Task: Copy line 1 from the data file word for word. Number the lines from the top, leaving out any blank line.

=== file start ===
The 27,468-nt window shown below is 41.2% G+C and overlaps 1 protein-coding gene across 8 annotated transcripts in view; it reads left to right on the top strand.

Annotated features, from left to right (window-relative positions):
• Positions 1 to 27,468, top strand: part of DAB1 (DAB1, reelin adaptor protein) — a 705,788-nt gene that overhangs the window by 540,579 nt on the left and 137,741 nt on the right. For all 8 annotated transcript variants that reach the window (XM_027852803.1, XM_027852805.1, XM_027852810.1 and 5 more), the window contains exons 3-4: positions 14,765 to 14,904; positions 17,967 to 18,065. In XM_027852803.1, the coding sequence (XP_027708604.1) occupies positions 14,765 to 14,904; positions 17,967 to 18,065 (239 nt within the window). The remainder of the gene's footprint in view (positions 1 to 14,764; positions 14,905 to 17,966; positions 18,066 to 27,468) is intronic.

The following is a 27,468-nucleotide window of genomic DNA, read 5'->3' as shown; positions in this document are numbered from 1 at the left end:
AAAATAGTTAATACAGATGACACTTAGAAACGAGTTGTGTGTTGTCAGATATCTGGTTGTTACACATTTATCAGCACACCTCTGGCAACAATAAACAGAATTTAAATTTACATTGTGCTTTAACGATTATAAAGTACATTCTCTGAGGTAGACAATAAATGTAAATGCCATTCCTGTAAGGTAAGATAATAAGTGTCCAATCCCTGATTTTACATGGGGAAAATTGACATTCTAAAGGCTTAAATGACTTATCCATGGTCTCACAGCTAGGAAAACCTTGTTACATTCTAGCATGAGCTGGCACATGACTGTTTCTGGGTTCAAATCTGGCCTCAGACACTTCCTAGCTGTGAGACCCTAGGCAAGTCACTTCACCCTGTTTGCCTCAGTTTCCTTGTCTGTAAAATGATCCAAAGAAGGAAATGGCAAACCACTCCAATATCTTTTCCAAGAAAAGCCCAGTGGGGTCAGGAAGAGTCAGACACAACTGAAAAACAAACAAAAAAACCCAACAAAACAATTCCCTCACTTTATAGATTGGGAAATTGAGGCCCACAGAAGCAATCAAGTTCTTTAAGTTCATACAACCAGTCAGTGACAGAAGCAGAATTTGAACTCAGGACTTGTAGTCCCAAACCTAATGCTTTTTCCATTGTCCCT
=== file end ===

The 27,468-nt window shown below is 41.2% G+C and overlaps 1 protein-coding gene across 8 annotated transcripts in view; it reads left to right on the top strand.